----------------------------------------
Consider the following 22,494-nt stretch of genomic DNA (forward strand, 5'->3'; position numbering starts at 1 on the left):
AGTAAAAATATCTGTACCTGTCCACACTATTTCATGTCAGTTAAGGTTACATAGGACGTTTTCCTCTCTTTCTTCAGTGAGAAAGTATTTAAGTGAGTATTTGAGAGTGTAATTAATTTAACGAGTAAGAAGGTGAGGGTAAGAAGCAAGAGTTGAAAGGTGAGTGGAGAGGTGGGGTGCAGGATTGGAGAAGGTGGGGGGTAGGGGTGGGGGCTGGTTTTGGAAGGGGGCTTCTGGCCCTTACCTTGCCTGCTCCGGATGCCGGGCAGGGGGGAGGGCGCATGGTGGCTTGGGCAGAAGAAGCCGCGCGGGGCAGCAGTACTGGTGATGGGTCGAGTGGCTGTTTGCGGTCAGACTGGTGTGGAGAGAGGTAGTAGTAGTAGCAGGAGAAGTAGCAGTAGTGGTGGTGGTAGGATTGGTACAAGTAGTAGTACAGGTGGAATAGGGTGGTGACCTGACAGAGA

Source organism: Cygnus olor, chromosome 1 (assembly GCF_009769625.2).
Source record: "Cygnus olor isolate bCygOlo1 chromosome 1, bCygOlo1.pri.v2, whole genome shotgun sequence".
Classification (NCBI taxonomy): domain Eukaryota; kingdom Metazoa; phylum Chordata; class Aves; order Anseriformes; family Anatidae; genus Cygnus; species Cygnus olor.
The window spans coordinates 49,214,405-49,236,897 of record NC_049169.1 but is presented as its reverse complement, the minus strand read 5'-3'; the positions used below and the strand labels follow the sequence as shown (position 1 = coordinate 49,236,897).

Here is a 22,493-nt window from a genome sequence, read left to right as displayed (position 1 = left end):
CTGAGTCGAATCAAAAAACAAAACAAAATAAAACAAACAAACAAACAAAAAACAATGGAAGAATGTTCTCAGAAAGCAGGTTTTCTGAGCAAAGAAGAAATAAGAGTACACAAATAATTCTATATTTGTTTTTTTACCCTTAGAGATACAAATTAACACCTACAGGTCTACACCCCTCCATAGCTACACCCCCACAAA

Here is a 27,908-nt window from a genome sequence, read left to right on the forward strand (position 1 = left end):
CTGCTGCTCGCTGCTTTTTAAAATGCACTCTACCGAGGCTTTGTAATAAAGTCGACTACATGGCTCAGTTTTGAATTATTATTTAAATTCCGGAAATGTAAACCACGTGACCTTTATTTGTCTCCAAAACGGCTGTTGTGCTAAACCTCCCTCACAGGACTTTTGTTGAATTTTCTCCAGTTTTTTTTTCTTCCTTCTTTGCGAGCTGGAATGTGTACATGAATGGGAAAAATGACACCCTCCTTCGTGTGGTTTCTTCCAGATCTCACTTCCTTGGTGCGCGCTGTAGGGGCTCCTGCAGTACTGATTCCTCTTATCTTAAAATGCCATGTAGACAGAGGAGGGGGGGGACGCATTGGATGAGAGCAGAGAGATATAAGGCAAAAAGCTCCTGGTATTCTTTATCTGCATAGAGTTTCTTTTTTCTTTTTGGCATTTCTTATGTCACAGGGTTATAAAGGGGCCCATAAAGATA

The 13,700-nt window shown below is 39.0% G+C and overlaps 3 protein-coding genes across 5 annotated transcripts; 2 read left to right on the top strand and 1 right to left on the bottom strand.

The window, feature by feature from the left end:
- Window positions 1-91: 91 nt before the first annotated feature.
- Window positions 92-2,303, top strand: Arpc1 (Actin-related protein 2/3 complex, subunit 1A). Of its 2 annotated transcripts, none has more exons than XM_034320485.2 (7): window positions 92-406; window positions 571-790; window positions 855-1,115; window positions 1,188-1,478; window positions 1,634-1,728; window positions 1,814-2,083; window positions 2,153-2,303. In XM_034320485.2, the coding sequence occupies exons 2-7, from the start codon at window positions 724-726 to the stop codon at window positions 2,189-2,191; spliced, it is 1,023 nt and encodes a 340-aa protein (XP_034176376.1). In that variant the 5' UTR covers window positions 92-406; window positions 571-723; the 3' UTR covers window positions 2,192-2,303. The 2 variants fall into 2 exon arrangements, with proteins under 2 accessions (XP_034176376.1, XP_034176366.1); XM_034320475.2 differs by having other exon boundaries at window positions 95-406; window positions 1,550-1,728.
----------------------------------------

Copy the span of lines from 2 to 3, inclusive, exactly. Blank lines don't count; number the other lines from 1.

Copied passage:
AGTAAAAATATCTGTACCTGTCCACACTATTTCATGTCAGTTAAGGTTACATAGGACGTTTTCCTCTCTTTCTTCAGTGAGAAAGTATTTAAGTGAGTATTTGAGAGTGTAATTAATTTAACGAGTAAGAAGGTGAGGGTAAGAAGCAAGAGTTGAAAGGTGAGTGGAGAGGTGGGGTGCAGGATTGGAGAAGGTGGGGGGTAGGGGTGGGGGCTGGTTTTGGAAGGGGGCTTCTGGCCCTTACCTTGCCTGCTCCGGATGCCGGGCAGGGGGGAGGGCGCATGGTGGCTTGGGCAGAAGAAGCCGCGCGGGGCAGCAGTACTGGTGATGGGTCGAGTGGCTGTTTGCGGTCAGACTGGTGTGGAGAGAGGTAGTAGTAGTAGCAGGAGAAGTAGCAGTAGTGGTGGTGGTAGGATTGGTACAAGTAGTAGTACAGGTGGAATAGGGTGGTGACCTGACAGAGA

Source organism: Cygnus olor, chromosome 1 (assembly GCF_009769625.2).